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Vinyl Versus CD: Comparisons Between Vinyl Records and Compact Discs

London Calling, Sss

Ahh Vinyl! That most tangible of musical pleasures. I remember the pure joy I used to feel going to my local record store and picking up the latest great album on vinyl. I remember receiving ‘London Calling’ by ‘The Clash’ for Xmas in 1979. It was a double vinyl disc and it had weight, it was substantial, aside from being one of the 10 best Rock Albums ever. It even had a smell and it was visually pleasing also. Back when Vinyl was king the Graphic Artists had free reign to create some truly inspired and masterful images for the large 12″ x 12″ canvas. Vinyl unlike the Cassette or 8-Track it wouldn’t snap or break easily. Sure you could scratch it if you weren’t careful but as any record collector will tell you it’s quite easy to look after your record collection without them becoming damaged. I always made sure that I didn’t get my greasy fingerprints all over the vinyl by removing and replacing the treasured platter delicately from the sleeve & made sure to clean my records occasionally. Most important was to use a good quality diamond stylus. All these simple steps help keep most records pristine and replayable for decades to come.

This much maligned format lost favor once the ‘CD’ was introduced some 20 odd years but in recent years is having something of a resurgence amongst both record collector’s and audiophiles alike. There is just a certain something, a certain sound you can only get from a vinyl record. that just can’t be replicated on the CD. There’s richness in tone, an indefinable ‘something’ that still attracts those of us with an ear for such things. This may in part have more to do with how bands are recorded now in the digital age compared to the antiquated recording devices of the 60’s/70’s and before. The transference of the older music (pre-80’s) from dubious source-tapes and other sound sources certainly limited just how great that familiar old music was ever going to sound on CD no matter how much it was cleaned up and in cleaning up certainly a certain something was lost. This can go the other way of course, when so much of the hidden beats, the voice’s you didn’t (& probably weren’t supposed to hear) and every other sound from the original recording sessions were pulled out with high-tech wizardry and burned to the CD. The eventual finished product usually accompanied by much fanfare about how digitally remastered and wonderful this new media would be. Either way it didn’t sound as good as an original clean vinyl record.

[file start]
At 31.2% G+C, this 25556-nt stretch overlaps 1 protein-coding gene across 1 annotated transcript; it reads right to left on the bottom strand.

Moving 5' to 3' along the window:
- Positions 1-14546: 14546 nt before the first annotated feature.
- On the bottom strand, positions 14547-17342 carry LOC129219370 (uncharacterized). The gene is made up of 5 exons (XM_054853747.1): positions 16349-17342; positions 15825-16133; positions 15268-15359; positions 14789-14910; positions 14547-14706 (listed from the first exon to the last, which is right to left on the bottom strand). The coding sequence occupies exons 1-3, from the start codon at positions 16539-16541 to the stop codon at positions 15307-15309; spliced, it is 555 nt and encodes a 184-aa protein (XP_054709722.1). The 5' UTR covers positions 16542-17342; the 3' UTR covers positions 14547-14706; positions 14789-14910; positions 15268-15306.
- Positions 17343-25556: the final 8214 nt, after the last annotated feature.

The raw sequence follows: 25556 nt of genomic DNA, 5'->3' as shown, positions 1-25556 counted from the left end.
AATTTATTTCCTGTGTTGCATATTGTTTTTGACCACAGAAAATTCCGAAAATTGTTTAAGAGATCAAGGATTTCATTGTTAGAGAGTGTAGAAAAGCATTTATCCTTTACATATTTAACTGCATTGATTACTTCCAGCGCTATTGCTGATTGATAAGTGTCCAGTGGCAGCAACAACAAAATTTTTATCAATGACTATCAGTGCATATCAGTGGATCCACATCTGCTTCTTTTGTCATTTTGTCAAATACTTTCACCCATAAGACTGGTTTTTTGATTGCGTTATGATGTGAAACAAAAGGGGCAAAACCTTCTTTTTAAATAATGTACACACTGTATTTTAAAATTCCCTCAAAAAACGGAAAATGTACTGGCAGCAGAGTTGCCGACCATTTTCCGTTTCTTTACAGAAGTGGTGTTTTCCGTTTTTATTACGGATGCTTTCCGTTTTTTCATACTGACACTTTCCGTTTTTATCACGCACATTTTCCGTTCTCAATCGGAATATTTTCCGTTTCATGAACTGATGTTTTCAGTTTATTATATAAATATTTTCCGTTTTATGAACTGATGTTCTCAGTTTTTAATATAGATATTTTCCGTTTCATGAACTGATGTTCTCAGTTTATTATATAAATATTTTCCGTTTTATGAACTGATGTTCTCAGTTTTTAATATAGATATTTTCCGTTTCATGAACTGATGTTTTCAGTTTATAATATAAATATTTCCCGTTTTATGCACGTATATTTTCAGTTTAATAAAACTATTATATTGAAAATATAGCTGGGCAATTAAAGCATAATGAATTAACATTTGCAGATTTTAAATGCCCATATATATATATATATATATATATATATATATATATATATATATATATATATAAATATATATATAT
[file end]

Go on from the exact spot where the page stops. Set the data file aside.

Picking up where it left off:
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As a collector and somebody who goes to great pains to look after their record collection it should be possible to play most of your vinyl without noticing too much in the way of hissing or spitting, the stereotype that vinyl unfairly got labeled with. Sure, once in a while one of my records my go ‘pop!’ or ‘ssss’ but that’s usually either because it was a poorly pressed album/single in the first place or (horror of horrors) I’d lent it to someone (usually the gentler of the species) and upon return found that it had been mistaken for a Frisbee or a scratching post.

Now with MP3’s and in future MP4’s which will allow us all to fit even more songs onto our MP3 Players and Phones the future generations are getting away from any kind of tangible media. It’s floating in space, digits and numbers waiting to be accessed on the Internet. But do not fret the resurgence of the vinyl album shows more and more that people want something tangible to hold on to. It just seems more human that’s all.